Kenneth A. Shaw, Chancellor

Sandi Tams Mulconry '75
Associate Vice President for
University Communications; Publisher

Jeffrey Charboneau G'99
Institutional/Administrative Publications;
Managing Editor

Jay Cox

Jo Roback-Pal

Carol North Schmuckler '57, G'85

Tammy DiDominico
Gary Pallassino

Amy McVey

W. Michael McGrath

Jennifer Merante

Danielle K. Johnson '00

Kimberly Burgess '99,
Denise Owen Harrigan,
John Harvith,
Judy Holmes G'86,
Wendy S. Loughlin G'95,
Kathleen Miles,
Kevin Morrow,
William Preston,
Amy Shires

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2000 Like most media feeding-frenzy issues, the mere mention of the millennium bug makes you ill. You're Y2K'ed out and the last pitch of the final World Series of the century hasn't even been thrown. But hold on. Don't lull yourself into a smug sense of security that Y2K is just another over-hyped event. That's what I've done and now, after suffering through yet another nasty storm-provoked power outage, I'm having second thoughts. My canned goods supply looks like it's been picked over by bargain shoppers at a blinking blue-light sale, and I haven't even seen the blueprints for the survivalist shelter yet.
      It's fortunate I'm not the point man for any Y2K catastrophe committees. My colleagues here in the publications office will confirm that I'd never be considered to solve any kind of computer quandary, especially if it involved anything beyond locating the keyboard. SU Magazineassistant editor Gary Pallassino is my saving grace. He's a computer aficionado and is constantly fielding such inane questions from me as: "What button do I punch to hide those paragraph symbols?"
      Thankfully, Gary has a solid grip on this Y2K creature and I invite you to read his piece, "Y2K on Campus" (page 40). The University, you'll be glad to know, has Y2K in the bag. SU is in the process of overhauling its entire information technology infrastructure, and snuffing out Y2K quirks was incorporated into the game plan. Ben Ware, who heads research and computing at SU, admits there may be a glitch here or there, but says nothing close to even a minuscule millennium meltdown will occur. As the saying goes, the best offense is a good defense. And in this case, the folks behind SU's computer systems are yielding little yardage to the millennium bug backfield.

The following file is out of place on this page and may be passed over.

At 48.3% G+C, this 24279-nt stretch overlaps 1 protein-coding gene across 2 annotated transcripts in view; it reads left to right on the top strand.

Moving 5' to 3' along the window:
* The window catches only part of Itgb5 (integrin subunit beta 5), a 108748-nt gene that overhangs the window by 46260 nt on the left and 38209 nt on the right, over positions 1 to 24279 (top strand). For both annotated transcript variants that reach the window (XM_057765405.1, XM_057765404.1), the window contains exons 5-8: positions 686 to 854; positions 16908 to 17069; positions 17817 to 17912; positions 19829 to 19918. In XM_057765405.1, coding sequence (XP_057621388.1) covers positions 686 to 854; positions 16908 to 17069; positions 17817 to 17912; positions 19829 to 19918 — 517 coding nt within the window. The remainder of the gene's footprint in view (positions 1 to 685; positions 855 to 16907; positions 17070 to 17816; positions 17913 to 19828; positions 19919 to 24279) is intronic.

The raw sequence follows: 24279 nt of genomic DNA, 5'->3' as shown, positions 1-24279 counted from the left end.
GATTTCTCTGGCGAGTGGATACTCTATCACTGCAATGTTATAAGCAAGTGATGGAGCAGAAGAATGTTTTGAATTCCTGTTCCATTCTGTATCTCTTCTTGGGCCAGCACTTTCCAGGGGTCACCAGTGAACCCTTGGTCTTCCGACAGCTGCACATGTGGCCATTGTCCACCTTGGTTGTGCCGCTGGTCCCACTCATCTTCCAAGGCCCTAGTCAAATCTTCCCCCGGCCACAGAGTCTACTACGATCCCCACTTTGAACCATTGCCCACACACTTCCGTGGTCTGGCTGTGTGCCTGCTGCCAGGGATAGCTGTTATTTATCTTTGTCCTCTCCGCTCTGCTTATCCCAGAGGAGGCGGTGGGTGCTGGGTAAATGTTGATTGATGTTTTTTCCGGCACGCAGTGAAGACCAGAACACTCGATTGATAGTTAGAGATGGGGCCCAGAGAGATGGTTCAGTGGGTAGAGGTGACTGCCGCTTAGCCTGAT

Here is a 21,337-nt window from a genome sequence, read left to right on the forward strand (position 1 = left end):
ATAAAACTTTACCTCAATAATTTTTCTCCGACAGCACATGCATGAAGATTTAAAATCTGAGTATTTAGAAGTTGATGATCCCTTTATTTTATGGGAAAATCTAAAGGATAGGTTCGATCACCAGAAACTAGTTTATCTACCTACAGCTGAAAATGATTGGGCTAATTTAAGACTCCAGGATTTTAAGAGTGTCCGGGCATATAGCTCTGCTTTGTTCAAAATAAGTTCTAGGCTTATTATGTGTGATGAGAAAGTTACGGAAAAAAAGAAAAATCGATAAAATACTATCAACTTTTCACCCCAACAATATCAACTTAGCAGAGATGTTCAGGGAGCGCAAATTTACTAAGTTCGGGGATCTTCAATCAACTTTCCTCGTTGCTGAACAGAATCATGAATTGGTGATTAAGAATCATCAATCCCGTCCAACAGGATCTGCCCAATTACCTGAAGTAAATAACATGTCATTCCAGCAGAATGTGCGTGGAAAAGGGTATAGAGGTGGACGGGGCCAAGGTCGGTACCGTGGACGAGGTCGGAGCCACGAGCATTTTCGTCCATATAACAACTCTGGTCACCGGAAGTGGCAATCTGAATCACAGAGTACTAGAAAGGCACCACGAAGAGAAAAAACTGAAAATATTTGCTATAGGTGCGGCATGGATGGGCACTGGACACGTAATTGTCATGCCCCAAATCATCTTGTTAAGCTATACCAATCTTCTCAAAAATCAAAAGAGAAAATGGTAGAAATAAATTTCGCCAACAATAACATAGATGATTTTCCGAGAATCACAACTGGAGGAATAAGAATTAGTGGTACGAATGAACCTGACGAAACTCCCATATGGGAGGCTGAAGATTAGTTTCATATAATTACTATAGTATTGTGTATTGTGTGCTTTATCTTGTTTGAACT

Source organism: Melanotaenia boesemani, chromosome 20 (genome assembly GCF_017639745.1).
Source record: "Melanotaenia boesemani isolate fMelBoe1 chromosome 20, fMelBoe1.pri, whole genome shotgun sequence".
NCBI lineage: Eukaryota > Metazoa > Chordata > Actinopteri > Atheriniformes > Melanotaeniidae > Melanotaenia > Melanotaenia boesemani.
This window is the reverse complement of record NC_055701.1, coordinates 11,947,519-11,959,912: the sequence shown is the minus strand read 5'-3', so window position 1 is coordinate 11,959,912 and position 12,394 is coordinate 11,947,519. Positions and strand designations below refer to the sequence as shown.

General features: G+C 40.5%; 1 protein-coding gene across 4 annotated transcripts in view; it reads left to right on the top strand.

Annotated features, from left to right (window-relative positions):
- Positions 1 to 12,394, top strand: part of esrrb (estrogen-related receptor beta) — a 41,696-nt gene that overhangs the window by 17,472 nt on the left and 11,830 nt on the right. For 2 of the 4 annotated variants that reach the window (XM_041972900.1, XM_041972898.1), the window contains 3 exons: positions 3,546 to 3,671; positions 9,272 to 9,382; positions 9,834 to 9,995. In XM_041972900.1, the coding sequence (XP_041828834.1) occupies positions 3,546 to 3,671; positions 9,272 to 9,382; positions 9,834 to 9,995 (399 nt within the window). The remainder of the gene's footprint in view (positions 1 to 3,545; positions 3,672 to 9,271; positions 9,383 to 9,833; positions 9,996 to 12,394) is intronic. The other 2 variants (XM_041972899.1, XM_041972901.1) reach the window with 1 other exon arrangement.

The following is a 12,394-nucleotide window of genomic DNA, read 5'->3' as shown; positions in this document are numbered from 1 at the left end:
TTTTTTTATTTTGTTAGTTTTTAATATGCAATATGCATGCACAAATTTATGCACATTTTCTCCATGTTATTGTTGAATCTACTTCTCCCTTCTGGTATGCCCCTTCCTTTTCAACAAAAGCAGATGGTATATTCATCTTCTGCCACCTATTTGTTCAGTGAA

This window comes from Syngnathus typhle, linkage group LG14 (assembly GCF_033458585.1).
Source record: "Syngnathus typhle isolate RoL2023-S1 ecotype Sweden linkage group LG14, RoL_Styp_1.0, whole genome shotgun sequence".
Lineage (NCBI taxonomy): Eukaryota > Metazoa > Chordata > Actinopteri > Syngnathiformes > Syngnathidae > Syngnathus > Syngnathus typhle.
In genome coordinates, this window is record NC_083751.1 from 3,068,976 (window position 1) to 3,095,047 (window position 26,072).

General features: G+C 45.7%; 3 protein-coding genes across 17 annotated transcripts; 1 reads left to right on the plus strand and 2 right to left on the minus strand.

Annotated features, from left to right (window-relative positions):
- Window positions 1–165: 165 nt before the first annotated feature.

Knowing all this, of course, only makes me more nervous, especially when I contemplate what may confront me at home. Say, for instance, the microwave comes down with a case of the Y2K flu. For all I know it could have one of those pesky little computer chips that will cause it to go berserk. Then what? Will the LED no longer count backward for me as it reheats refried beans, then fail to politely say, "Enjoy Your Meal!"?
      Considering my lack of preparation for this potential millennium maelstrom and the fact that I already have enough trouble resetting digital clocks on appliances, I figured I was doomed. Not so, says Peter Plumley, director of computer and information technologies for the L.C. Smith College of Engineering and Computer Science. He assured me that I could stop fretting about Y2K. "Technology is evolving so fast that in my mind Y2K is insignificant," Peter told me. "It's just a minor blip in the technology evolution."
      What we should be concerned about is what's ahead—an entire roster of TBA technology bugs, Peter warns. Systems are increasingly interconnected and getting incredibly complicated. "There are things we don't see coming until they hit," he says. "We see Y2K perfectly—it's not going to be an issue. It's the stuff we don't see that we have to worry about."
      Now there's something to break into a cold sweat over. In the meantime, just to be safe, I'm stocking up on D batteries and bottled water.

                    Jay Cox

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